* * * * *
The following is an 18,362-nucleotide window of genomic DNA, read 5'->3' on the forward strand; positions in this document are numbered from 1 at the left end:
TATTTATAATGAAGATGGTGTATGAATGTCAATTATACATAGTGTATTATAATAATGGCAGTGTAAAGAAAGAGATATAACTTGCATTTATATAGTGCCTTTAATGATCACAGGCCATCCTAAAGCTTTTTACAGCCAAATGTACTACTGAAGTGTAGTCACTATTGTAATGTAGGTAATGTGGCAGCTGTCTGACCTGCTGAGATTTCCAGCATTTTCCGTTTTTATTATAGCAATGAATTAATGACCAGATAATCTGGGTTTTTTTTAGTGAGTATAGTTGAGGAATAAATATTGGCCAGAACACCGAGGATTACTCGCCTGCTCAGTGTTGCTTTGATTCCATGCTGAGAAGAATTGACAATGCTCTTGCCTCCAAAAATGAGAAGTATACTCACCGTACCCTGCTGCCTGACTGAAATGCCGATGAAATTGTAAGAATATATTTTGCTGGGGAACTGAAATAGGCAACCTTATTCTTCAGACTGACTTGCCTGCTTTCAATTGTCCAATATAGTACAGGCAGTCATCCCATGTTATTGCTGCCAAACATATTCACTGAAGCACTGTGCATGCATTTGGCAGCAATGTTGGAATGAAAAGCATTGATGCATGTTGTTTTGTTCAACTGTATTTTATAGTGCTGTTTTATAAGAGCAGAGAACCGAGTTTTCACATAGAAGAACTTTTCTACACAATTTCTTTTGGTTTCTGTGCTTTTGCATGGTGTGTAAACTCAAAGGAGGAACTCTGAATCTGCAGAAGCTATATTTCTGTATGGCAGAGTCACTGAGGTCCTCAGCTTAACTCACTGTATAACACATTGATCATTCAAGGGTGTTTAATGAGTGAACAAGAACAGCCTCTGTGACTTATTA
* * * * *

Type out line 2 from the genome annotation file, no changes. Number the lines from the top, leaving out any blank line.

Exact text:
TATTTATAATGAAGATGGTGTATGAATGTCAATTATACATAGTGTATTATAATAATGGCAGTGTAAAGAAAGAGATATAACTTGCATTTATATAGTGCCTTTAATGATCACAGGCCATCCTAAAGCTTTTTACAGCCAAATGTACTACTGAAGTGTAGTCACTATTGTAATGTAGGTAATGTGGCAGCTGTCTGACCTGCTGAGATTTCCAGCATTTTCCGTTTTTATTATAGCAATGAATTAATGACCAGATAATCTGGGTTTTTTTTAGTGAGTATAGTTGAGGAATAAATATTGGCCAGAACACCGAGGATTACTCGCCTGCTCAGTGTTGCTTTGATTCCATGCTGAGAAGAATTGACAATGCTCTTGCCTCCAAAAATGAGAAGTATACTCACCGTACCCTGCTGCCTGACTGAAATGCCGATGAAATTGTAAGAATATATTTTGCTGGGGAACTGAAATAGGCAACCTTATTCTTCAGACTGACTTGCCTGCTTTCAATTGTCCAATATAGTACAGGCAGTCATCCCATGTTATTGCTGCCAAACATATTCACTGAAGCACTGTGCATGCATTTGGCAGCAATGTTGGAATGAAAAGCATTGATGCATGTTGTTTTGTTCAACTGTATTTTATAGTGCTGTTTTATAAGAGCAGAGAACCGAGTTTTCACATAGAAGAACTTTTCTACACAATTTCTTTTGGTTTCTGTGCTTTTGCATGGTGTGTAAACTCAAAGGAGGAACTCTGAATCTGCAGAAGCTATATTTCTGTATGGCAGAGTCACTGAGGTCCTCAGCTTAACTCACTGTATAACACATTGATCATTCAAGGGTGTTTAATGAGTGAACAAGAACAGCCTCTGTGACTTATTA